By understanding the different ‘excess use’ patterns of different Acorn groups, this information can then be used to create personalised communications to customers to help them better understand their waste habits and to encourage them to consider alternative options. For example, being able to suggest a variable flush to reduce excessive water being used by toilet systems.

The team then proposed an app, ‘Pipedream’, to demonstrate how this would work. Using best practice from the energy industry as a guide, customers would be able to download the app and visualise their daily consumption against a set reduction target. The team also proposed adding options to demonstrate the change in water usage when different activities were chosen. For example, what happens to their water use if they decide to switch to baths instead of showers. This can then link into a reward scheme to encourage users in better water saving habits.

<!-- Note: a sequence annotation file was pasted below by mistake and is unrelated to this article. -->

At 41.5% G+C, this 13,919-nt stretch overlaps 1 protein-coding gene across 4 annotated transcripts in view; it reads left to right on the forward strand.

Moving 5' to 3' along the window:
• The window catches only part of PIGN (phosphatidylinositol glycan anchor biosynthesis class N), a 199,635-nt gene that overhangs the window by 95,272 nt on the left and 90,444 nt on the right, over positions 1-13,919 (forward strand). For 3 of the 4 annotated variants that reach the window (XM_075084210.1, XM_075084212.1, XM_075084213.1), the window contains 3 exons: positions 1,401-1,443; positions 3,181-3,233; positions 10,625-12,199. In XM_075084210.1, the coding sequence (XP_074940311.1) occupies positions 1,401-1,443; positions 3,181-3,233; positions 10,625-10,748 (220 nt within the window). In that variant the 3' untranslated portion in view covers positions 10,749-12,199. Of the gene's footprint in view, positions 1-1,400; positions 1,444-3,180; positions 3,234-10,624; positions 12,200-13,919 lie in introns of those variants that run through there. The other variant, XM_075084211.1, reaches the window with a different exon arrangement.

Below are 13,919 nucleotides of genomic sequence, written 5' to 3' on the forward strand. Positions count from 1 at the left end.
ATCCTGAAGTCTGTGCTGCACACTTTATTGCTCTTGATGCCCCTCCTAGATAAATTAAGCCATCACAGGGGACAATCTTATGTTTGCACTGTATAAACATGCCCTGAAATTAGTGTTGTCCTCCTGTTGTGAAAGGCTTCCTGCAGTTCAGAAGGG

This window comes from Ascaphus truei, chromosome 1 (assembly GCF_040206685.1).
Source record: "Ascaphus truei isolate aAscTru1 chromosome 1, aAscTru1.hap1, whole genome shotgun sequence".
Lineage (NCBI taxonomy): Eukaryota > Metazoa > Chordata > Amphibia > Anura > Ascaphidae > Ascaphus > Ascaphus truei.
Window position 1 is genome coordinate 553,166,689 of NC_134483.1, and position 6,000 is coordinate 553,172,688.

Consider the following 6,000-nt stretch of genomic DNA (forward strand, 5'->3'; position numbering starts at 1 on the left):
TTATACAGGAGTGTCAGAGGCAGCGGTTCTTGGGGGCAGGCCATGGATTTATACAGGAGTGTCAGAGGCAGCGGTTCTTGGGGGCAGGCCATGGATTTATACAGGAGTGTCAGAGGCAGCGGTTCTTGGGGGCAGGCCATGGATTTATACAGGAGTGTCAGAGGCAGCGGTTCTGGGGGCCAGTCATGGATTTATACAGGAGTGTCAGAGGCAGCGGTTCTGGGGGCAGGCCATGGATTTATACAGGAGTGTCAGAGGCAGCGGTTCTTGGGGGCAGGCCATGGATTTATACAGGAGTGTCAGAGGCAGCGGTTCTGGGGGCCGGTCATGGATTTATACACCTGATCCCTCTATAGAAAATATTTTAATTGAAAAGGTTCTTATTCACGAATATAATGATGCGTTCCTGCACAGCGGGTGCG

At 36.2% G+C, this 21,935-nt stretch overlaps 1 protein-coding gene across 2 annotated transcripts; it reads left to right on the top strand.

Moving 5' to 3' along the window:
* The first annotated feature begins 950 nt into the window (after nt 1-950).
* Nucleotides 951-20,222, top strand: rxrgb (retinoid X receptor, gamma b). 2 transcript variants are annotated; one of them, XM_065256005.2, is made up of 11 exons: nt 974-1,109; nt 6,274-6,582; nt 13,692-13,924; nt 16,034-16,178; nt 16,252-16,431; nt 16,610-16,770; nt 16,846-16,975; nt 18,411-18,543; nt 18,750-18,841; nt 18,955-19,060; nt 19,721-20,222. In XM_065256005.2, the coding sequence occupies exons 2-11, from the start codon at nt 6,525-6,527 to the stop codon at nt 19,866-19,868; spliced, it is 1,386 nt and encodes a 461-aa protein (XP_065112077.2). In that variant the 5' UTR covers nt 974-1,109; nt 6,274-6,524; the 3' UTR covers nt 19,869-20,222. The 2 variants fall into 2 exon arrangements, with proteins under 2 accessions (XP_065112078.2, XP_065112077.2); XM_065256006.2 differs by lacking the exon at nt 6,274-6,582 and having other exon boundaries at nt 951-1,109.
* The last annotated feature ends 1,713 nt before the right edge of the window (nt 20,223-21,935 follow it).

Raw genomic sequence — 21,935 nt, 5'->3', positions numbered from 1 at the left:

How are water companies approaching the challenge of demand modelling and innovation?

The roundtables also included discussion from representatives from other water companies sharing their views, examples of best practice and innovative ideas for future approaches to reducing consumption.

Points raised ranged from the importance of understanding the potentially contradictory view that larger households are naturally more water efficient than single person households (and how this can lead to flaws in using Per Capita Consumption (PCC) rather than Per Household Consumption (PHC) in demand calculations), to examples of how quality and timely communications have been proven to reduce water use.

Naturally conversations turned to Covid 19 and the clear evidence of changing behaviours and local demand, and potential ways in which this can be modelled and evidenced.

What’s Next?

Look out for our next roundtable in the series which will be focussed on understanding the impact that Covid has had on financial vulnerability in the water sector.

Please do not hesitate to get in touch should you want to hear more!


It's All About Demand